This scenario could come in a variety of forms. From a technical perspective, your operating system has not been updated with the latest patches. So, you may be thinking you are using some secure application on your device, but the encryption scheme on the application is actually quite useless if your operating system has already been hacked.

In plain English, what this means is that the adversary is viewing all your information in plain text before it even has a chance to become encrypted and transmitted or stored. It is sort of like using a car with seatbelts, airbags and lane departure warnings but that’s had its brake lines cut.

From a “people perspective,” you walked away from your computer and did not lock it. You can use all the encryption methods known to mankind, but if you are using your “secure” device in an airport lounge and walk away for a moment to reload your drink, well, in those few seconds that you do not have “eyes on” your computer, an adversary could pick up vital information just from a quick viewing.

Why? Because that “secure” device is operating in an “unsecure” mode (chances are you are not doing homomorphic encryption in your head…we’ll leave that topic for another post).

Remember, DiM and DaR are two entirely different concepts and must be protected accordingly, which begs the following question: what good is it if your data is being transmitted securely if there is a nefarious actor sitting on your server waiting to scoop it up once it has been converted back to plain text?

The point we are trying to make is that any information leakage creates vulnerability, so do not fall into the trap of thinking simply because you were told you are now using AES256 and SHA3-512 and who knows what else that you are “perfectly secure.” Again, any information you leak gives the adversary a clue and these clues could easily make your life miserable, especially when they make it out into the wild for analysis, just like the collection of 177 million stolen accounts from LinkedIn in 2012.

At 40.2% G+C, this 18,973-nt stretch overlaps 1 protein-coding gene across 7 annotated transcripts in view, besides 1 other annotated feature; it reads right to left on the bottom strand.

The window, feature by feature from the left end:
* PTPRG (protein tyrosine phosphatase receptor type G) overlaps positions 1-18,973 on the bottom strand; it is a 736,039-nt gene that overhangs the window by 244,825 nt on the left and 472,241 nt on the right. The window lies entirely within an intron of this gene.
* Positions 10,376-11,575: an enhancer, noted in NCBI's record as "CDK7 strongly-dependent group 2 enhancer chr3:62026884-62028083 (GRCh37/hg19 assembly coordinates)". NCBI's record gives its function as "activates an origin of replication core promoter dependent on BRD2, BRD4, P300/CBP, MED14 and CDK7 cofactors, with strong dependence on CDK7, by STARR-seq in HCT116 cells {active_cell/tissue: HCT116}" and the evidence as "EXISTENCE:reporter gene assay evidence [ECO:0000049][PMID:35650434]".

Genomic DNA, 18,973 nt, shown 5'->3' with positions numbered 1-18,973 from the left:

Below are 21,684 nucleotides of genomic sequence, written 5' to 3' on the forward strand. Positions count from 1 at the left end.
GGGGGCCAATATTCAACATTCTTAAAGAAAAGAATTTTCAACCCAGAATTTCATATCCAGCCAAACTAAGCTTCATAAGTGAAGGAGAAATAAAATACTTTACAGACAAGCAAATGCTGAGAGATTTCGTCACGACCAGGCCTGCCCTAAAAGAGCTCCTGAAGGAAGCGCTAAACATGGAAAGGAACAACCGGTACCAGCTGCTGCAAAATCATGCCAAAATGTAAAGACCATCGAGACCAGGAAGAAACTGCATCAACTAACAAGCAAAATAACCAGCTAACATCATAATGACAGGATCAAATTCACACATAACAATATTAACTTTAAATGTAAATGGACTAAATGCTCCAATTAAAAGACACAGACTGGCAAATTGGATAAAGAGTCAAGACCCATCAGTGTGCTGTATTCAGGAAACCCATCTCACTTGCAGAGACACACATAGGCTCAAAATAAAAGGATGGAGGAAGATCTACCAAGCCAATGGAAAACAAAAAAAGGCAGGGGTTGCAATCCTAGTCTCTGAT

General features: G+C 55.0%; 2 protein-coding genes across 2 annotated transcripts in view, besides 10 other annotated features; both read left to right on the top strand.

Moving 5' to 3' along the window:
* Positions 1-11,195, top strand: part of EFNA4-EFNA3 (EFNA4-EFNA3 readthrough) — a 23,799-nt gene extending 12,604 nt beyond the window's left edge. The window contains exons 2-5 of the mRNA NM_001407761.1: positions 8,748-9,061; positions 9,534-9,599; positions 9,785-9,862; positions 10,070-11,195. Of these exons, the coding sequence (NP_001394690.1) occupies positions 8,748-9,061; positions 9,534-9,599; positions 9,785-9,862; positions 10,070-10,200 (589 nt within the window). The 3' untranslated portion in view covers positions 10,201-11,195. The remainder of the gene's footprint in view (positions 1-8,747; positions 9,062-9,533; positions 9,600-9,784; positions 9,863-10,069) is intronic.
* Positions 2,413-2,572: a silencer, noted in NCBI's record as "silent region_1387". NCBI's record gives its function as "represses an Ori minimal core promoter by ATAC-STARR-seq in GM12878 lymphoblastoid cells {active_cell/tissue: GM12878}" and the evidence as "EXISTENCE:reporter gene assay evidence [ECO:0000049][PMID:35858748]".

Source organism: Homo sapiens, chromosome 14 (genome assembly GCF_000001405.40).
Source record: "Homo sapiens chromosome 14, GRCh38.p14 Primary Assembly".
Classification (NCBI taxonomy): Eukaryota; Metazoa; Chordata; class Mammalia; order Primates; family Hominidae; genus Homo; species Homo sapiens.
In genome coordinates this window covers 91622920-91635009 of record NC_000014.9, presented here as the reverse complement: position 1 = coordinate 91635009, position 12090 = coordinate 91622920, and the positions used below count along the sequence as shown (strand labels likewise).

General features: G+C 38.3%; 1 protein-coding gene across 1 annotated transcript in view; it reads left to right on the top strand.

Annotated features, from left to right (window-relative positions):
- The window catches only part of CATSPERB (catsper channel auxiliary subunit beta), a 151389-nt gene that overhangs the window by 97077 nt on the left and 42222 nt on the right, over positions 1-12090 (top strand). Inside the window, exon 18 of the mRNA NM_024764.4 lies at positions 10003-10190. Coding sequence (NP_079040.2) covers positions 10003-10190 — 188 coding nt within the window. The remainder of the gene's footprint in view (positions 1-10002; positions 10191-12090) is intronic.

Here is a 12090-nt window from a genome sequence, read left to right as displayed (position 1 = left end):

This is an oversimplification, but it drives home the point: just because your car has an airbag does not mean you should drive without your seatbelt and forget all the rules of the road. You are dealing with a “system of protections,” and each piece of that system supports and protects the other.


About the Authors: 

Paul FerrilloPaul Ferrillo is counsel in Weil’s Litigation Department, where he focuses on complex securities and business litigation, and internal investigations. He also is part of Weil’s Cybersecurity, Data Privacy & Information Management practice, where he focuses primarily on cybersecurity corporate governance issues, and assists clients with governance, disclosure, and regulatory matters relating to their cybersecurity postures and the regulatory requirements which govern them.

George PlatsisGeorge Platsis has worked in the United States, Canada, Asia, and Europe, as a consultant and an educator and is a current member of the SDI Cyber Team ( For over 15 years, he has worked with the private, public, and non-profit sectors to address their strategic, operational, and training needs, in the fields of: business development, risk/crisis management, and cultural relations. His current professional efforts focus on human factor vulnerabilities related to cybersecurity, information security, and data security by separating the network and information risk areas.

Editor’s Note: The opinions expressed in this guest author article are solely those of the contributor, and do not necessarily reflect those of Tripwire, Inc.